Once exclusive to sci-fi movies, now found on almost every modern gadget, touch screen technology has rapidly taken over our daily interactions with technology. The tedious knobs and buttons have mostly become items of the past while touch technology rules our smartphones, tablets and other gadgets.
While today’s cars sport the latest technology, touch technology has not penetrated this area much. Well, until now. Magna, an electronics firm, has been working on something it calls “Intelligent Surface Technology” which is in fact a system of integrating materials and electronics. This technology rests on an innovative concept called Touchskin.
Touchskin replaces the age-old knobs, sliders, buttons and switches with capacitive electronics similar to those found on an iPod. Now, all the usual functions of buttons and switches will now be carried out by touch interactions like swipes, pinches and taps (based on the function).
This technology has thrown open the door for innumerable applications but Magna has chosen to work on implementing it on a daily interaction with technology- driving a car. Using this technology, you can start your car with just a swipe of your finger, adjust the climate control with a sweep of your fingers on the central stack and adjust your mirrors by tracing your finger on the correct place of the door grab handle.
As you’re reading this, you will realize that this concept will completely revolutionize car interior design. There will no longer be any constraints regarding placement of buttons, and the required tedious wiring. This technology will focus more on ergonomics, and since it’s a full-touch system, it won’t be as distracting for the driver, since you do not have to take your eyes off the road in order to make some adjustments.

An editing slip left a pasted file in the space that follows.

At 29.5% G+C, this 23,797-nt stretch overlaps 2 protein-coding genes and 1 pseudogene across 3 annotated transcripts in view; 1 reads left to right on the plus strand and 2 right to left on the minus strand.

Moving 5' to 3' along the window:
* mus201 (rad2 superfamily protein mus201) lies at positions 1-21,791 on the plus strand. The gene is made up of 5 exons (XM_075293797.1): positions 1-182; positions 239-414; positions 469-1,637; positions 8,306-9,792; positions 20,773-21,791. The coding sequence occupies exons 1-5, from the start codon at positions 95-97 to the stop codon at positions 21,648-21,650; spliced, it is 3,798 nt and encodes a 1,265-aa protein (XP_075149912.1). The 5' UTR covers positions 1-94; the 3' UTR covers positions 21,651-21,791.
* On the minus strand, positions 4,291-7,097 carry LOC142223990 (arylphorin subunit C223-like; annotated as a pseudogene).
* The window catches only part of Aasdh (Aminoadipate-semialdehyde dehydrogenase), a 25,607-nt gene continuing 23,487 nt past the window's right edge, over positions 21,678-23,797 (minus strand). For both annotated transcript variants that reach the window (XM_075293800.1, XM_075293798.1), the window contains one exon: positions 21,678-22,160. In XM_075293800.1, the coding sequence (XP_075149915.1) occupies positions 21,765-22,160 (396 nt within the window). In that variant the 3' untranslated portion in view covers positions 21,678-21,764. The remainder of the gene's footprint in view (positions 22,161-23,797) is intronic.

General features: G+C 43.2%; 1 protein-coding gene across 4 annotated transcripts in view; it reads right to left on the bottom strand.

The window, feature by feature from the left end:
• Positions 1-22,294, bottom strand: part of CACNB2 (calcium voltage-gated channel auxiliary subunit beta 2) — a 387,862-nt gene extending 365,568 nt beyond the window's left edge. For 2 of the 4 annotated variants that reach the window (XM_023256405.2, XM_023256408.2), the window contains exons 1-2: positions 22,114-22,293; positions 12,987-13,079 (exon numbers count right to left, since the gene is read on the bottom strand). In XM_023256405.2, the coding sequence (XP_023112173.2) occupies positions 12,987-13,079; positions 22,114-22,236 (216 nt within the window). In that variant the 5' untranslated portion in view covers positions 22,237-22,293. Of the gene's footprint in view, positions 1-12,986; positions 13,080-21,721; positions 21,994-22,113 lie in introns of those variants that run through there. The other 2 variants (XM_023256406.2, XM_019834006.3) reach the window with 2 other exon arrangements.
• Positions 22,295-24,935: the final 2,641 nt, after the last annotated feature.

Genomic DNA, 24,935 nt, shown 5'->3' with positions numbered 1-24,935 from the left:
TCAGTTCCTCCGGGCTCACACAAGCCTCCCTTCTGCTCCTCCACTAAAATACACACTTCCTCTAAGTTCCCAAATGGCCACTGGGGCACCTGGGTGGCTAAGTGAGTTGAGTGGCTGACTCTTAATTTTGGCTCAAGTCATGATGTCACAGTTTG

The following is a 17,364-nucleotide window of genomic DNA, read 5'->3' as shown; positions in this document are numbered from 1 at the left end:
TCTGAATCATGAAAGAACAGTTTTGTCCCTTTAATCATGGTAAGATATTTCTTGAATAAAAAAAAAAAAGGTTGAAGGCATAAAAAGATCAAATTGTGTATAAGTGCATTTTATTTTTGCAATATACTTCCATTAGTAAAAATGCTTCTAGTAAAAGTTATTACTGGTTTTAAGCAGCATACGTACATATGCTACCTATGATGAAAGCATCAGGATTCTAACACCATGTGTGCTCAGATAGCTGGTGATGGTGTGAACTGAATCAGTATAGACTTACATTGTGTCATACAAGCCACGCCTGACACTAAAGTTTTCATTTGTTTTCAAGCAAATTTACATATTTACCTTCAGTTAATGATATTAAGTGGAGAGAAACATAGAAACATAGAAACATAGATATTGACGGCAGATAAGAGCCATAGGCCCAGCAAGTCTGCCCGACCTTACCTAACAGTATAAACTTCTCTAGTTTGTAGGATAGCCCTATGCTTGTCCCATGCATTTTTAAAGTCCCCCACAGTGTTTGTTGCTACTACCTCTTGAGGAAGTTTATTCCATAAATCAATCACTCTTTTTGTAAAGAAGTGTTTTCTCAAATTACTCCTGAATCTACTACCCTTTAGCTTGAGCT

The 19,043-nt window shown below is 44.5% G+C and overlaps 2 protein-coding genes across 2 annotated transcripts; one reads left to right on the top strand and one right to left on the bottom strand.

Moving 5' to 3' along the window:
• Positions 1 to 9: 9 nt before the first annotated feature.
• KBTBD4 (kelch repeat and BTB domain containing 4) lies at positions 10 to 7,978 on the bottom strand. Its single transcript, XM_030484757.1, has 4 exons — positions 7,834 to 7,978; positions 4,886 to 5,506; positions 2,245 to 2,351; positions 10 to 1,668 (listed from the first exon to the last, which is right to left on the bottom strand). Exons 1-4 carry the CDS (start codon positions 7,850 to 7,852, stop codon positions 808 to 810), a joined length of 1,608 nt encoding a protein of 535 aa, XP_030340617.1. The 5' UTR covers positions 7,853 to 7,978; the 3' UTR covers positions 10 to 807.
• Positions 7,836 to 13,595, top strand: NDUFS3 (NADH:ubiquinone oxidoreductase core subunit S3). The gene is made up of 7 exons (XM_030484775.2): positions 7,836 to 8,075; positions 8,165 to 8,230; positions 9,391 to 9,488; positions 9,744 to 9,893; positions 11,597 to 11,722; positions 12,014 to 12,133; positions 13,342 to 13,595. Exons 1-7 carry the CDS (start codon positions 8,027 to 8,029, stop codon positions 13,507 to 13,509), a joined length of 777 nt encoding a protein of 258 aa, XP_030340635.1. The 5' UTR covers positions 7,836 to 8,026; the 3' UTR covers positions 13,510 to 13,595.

Touchskin technology will help carmakers like Renault, who focus on tacility and usability with regards to car design, to improve the driving experience by making primary controls easier without changing their placement.
Magna adds that Touchskin will be joined with a Integrated Device Molding Procedure (IDMP) via a Qi transmitter. IDMP uses NFC in order to charge various devices including smartphones on the particular surface, and can also be used to exchange information between the device and car. In fact, Qi connections are not vulnerable to hacking attempts, thus making it secure.
A glossy, ‘Clearmelt’ surface will transmit commands and also heal itself of chips and scratches with time.
If these innovative technologies are implemented in future cars, your car interior will soon be very different to what it is today.
The technology is still evolving and Magna says that technology may first be applied in cars by 2014, after being appropriately scaled to different OEM requirements.